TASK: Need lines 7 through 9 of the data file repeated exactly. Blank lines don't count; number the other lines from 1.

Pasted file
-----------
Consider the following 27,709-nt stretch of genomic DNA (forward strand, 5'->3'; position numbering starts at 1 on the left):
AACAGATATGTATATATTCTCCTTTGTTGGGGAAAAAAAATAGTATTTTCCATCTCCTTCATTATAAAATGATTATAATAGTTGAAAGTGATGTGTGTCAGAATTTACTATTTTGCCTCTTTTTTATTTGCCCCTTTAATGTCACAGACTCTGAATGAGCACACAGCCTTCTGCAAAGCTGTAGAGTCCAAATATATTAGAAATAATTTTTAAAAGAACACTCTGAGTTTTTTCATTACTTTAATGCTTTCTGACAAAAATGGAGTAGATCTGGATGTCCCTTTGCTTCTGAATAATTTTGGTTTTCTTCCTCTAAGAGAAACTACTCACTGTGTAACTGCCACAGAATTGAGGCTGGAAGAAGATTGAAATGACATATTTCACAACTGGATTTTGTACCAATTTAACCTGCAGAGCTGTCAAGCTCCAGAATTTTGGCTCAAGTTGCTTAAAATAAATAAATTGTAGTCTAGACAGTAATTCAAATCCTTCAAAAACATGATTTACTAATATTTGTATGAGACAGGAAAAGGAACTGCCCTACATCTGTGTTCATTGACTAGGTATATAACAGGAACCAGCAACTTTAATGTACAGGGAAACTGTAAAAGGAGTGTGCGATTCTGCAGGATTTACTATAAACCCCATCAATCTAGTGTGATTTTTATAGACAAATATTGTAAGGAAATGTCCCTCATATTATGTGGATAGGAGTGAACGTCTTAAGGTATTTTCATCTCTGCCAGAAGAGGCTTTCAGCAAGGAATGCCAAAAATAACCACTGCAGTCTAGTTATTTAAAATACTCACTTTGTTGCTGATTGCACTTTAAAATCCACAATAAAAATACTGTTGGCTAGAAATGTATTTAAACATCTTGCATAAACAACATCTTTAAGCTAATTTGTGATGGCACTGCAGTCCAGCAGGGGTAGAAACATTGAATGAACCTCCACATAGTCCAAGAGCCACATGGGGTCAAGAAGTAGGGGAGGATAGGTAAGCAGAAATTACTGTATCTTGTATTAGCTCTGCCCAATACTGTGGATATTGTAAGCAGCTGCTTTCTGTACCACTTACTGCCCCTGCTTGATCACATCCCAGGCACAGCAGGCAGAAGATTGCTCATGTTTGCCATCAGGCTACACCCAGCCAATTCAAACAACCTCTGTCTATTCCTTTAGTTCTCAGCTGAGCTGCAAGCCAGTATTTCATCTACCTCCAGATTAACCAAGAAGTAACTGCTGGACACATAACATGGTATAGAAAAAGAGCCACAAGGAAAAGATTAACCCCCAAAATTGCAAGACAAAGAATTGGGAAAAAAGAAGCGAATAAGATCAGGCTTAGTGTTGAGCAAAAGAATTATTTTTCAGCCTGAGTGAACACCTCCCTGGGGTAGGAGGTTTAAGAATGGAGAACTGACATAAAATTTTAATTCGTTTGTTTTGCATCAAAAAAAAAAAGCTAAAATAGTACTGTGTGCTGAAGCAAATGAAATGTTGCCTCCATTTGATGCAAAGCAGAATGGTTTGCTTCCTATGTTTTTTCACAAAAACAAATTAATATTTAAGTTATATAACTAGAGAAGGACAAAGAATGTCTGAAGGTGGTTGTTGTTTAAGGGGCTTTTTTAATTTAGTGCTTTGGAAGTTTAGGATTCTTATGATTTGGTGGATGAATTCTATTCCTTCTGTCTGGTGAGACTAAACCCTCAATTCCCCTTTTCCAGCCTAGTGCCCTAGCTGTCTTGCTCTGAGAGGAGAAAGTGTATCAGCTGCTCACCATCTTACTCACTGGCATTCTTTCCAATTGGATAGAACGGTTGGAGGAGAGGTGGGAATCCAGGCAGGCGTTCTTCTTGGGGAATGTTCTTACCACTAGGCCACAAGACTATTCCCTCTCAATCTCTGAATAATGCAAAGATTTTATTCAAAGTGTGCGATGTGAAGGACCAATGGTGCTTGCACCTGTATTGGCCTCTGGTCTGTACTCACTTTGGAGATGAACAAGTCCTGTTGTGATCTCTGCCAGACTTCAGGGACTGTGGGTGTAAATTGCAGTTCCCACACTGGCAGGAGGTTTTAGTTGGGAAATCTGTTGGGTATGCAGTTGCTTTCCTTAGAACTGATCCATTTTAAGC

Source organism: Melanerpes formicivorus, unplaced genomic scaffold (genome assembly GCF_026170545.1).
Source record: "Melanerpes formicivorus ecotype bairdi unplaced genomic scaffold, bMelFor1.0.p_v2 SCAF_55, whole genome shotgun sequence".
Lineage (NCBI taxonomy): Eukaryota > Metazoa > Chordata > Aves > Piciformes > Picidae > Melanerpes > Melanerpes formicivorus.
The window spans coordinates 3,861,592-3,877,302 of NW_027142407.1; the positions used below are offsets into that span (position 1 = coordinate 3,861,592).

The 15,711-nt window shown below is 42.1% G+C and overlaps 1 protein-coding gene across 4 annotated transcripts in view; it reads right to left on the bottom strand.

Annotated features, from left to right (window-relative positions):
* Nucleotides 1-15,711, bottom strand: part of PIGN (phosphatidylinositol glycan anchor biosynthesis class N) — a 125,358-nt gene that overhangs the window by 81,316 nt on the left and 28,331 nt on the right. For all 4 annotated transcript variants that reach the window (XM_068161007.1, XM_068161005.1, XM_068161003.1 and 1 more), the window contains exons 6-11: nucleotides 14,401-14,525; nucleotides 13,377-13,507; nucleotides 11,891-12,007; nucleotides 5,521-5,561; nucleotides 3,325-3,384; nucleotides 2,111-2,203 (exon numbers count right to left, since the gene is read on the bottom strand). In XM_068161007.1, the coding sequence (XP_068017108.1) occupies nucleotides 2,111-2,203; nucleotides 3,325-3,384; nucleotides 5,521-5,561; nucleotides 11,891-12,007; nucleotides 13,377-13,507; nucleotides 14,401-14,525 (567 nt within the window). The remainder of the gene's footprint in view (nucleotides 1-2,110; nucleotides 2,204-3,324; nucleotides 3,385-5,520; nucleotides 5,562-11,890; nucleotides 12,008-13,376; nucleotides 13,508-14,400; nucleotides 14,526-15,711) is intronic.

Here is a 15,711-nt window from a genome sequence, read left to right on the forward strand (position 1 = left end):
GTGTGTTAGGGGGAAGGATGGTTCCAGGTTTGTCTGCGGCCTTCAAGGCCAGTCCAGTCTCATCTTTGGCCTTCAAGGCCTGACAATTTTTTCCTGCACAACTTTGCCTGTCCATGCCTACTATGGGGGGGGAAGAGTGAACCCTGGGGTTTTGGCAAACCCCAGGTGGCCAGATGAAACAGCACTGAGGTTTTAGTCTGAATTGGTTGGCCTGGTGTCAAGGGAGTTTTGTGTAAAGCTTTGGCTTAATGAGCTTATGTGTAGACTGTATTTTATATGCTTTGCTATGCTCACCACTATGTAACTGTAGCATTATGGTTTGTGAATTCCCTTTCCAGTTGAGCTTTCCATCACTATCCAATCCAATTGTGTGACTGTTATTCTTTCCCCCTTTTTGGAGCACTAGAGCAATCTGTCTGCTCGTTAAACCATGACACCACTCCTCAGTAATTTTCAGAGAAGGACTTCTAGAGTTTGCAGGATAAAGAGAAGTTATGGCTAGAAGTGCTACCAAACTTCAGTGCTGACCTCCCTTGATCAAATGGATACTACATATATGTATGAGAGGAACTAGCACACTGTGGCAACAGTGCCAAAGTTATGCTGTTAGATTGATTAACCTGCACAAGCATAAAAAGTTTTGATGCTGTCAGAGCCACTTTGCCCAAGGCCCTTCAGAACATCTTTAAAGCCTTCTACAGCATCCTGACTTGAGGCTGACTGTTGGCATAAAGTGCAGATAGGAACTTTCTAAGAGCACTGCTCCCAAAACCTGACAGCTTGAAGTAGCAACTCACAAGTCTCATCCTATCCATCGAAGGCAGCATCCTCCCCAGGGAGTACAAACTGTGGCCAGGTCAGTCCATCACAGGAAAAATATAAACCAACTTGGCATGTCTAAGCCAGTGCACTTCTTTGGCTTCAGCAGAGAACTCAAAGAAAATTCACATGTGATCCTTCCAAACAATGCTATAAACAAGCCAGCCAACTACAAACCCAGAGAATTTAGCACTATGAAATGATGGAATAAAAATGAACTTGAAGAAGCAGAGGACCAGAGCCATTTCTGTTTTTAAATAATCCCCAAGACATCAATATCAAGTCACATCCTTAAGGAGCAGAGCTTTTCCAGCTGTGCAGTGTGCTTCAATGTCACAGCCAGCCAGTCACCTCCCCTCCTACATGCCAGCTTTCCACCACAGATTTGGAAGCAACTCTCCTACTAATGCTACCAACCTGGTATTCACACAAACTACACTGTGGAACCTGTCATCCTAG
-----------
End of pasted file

The 15,711-nt window shown below is 42.1% G+C and overlaps 1 protein-coding gene across 4 annotated transcripts in view; it reads right to left on the bottom strand.

Annotated features, from left to right (window-relative positions):
* Nucleotides 1-15,711, bottom strand: part of PIGN (phosphatidylinositol glycan anchor biosynthesis class N) — a 125,358-nt gene that overhangs the window by 81,316 nt on the left and 28,331 nt on the right. For all 4 annotated transcript variants that reach the window (XM_068161007.1, XM_068161005.1, XM_068161003.1 and 1 more), the window contains exons 6-11: nucleotides 14,401-14,525; nucleotides 13,377-13,507; nucleotides 11,891-12,007; nucleotides 5,521-5,561; nucleotides 3,325-3,384; nucleotides 2,111-2,203 (exon numbers count right to left, since the gene is read on the bottom strand). In XM_068161007.1, the coding sequence (XP_068017108.1) occupies nucleotides 2,111-2,203; nucleotides 3,325-3,384; nucleotides 5,521-5,561; nucleotides 11,891-12,007; nucleotides 13,377-13,507; nucleotides 14,401-14,525 (567 nt within the window). The remainder of the gene's footprint in view (nucleotides 1-2,110; nucleotides 2,204-3,324; nucleotides 3,385-5,520; nucleotides 5,562-11,890; nucleotides 12,008-13,376; nucleotides 13,508-14,400; nucleotides 14,526-15,711) is intronic.